sounds like a plan.
new roof: thousands for a start. And as you are in London all prices will be higher.
The wood throughout the house has signs of damp and the whole house has signs of beetle. This is quite an annoying thing!
That reads to me as the house needs all wood to be stripped back to wood, damp issues resolved and wood treated for beetle. The stripping back is very messy and quite expensive if it means getting rid of carpets etc. Ideally every bit of wood needs treating or you risk reinfestation. The last damp house I brought we skipped skirting and door trims because infestation and damp was so bad.
Damp issues means probably external repointing, major roof overhaul and felt, tiles relaying. Ventilation issues resolving.
If you cure the damp, treat the infestation and heat the house you should stop future reinfestation.
Yikes. Okay, so I know this is almost impossible to answer but what would be a reasonable amount to knock off the price? Will the surveyor be able to give us an indication?
And what about the mice? Is that a job for DCat?
Things like the joists being undersized, roof, render, removal of load bearing wall, structural repair to wall, replacement of roof etc sound like v big expensive jobs to me, and crucial too. Re-wiring is expensive and it would be mad to do the place up without re-wiring because if you re-wire in the near future lots of re-plastering would have to be done again.
This sounds like a proper survey, not a valuation, but on receipt of a survey like that I am sure the mortgage co would only lend on the basis that a stipulated schedule of works was carried out within a short time frame. i.e put conditions on the mortgage.
I've bought 4 houses now - 3 of them Victorian, and when I saw your thread title I thought 'oh, yes, it will be the usual list of 'damp in the cellar' (Victorian houses were not built to have dry cellars) 'lead pipes' (now coated on the inside with limescale so v slight risk, and none if you run the taps for a while before pouring yourself a glass of water) etc. But your list - I would be daunted and would consider it to be a re-development project, really. But worth showing the report to a good builder and asking for an opinion and estimate.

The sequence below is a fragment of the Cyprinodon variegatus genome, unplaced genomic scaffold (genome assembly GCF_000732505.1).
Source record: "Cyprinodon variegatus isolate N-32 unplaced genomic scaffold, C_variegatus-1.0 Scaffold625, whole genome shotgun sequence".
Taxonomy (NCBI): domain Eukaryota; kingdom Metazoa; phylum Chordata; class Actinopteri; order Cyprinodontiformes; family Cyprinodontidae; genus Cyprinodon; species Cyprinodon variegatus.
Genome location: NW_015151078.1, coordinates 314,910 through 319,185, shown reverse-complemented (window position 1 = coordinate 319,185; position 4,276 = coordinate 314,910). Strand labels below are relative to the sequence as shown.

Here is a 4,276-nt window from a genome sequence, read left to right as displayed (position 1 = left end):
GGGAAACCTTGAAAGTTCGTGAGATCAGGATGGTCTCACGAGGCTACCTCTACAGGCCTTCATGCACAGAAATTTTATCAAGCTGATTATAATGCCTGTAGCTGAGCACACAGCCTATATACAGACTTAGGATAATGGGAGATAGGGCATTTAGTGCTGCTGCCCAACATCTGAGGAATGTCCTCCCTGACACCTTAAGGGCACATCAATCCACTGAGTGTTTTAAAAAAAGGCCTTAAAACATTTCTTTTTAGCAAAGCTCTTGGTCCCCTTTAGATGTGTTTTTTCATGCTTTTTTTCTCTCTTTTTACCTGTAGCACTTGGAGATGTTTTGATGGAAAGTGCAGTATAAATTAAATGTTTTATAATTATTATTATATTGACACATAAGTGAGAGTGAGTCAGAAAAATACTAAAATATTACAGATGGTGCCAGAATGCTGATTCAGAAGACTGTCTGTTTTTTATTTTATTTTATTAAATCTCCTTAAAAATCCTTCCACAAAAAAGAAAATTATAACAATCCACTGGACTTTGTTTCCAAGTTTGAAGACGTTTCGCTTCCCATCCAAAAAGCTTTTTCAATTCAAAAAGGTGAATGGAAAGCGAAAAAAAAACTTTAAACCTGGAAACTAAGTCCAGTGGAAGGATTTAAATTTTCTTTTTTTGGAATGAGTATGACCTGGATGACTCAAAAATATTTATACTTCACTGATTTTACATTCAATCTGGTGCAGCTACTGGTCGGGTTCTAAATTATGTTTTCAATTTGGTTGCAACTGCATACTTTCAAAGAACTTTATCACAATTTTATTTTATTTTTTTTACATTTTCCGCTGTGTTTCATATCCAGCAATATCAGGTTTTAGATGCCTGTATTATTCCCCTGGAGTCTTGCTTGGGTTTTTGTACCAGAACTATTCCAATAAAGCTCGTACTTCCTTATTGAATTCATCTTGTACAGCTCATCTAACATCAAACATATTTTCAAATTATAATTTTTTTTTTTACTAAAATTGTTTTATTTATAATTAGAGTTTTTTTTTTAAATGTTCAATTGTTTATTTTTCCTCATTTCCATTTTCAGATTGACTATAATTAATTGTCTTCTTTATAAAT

I wouldn't trust a surveyors estimation because they're not hands on getting quotes every day. They're really good at knowing market value and the reduction in value due to defects, all useful info, but that isn't the same as the actual building costs.
its local builders you'd be dealing with and if you break down all the jobs a builder can give you a better broken down estimate. Add 20% (its always needed).
I'd get a damp and beetle expert in to do a proper damp and infestation report. They could advise the level of strip back you'd need and suggest appropriate damp treatments. I've used timberwise in the past, not in London though and other companies are around that do similar stuff so you can haggle a bit. You may want them to look for rot at the same time, whole house beetle infestation implies long term damp which likely means rot - wet or dry!
It is all a bit scary and can be overwhelming, so break it down. Don't forget to allow for extra months rental in your renegotiations.
Thanks so much, you are all v helpful. So is there a chance the mortgage co will amend their offer even though he says the value is okay?
And what's the best way of finding a builder to quote?